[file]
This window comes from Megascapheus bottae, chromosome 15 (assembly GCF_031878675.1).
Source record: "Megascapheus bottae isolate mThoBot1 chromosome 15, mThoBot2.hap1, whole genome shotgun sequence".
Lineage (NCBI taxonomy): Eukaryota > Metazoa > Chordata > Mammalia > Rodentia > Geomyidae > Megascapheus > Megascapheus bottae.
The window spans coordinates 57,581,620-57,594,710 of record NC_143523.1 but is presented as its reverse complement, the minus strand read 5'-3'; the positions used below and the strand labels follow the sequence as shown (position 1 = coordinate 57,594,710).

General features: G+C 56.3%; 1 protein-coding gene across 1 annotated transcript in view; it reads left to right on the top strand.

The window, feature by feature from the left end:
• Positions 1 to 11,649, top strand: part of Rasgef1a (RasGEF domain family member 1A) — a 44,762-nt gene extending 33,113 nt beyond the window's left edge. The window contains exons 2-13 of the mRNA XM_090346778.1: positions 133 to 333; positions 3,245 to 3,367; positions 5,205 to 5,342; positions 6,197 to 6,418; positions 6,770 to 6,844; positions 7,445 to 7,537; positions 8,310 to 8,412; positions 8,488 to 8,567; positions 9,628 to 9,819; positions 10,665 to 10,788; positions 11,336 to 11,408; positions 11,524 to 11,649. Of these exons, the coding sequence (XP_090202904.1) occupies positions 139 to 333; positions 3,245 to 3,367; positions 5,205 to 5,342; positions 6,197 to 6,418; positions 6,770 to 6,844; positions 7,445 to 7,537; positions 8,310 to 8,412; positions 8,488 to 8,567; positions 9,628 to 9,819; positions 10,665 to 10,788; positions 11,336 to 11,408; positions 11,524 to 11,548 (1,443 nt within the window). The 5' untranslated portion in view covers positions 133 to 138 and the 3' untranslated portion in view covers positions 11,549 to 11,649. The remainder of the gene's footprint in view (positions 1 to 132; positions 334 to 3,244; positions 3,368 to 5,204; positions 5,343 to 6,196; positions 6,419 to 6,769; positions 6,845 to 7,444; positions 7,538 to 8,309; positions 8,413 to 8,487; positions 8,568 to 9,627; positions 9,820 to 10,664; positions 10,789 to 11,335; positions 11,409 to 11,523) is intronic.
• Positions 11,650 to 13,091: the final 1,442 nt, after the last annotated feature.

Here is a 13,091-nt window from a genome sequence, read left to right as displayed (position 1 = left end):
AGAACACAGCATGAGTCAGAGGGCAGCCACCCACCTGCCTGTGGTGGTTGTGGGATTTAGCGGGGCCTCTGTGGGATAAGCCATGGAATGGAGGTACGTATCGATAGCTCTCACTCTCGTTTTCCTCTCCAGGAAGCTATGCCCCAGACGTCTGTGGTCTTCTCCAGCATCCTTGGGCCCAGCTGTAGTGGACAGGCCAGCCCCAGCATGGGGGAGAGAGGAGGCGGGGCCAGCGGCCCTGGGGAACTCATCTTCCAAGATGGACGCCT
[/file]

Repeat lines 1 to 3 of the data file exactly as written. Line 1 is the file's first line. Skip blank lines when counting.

This window comes from Megascapheus bottae, chromosome 15 (assembly GCF_031878675.1).
Source record: "Megascapheus bottae isolate mThoBot1 chromosome 15, mThoBot2.hap1, whole genome shotgun sequence".
Lineage (NCBI taxonomy): Eukaryota > Metazoa > Chordata > Mammalia > Rodentia > Geomyidae > Megascapheus > Megascapheus bottae.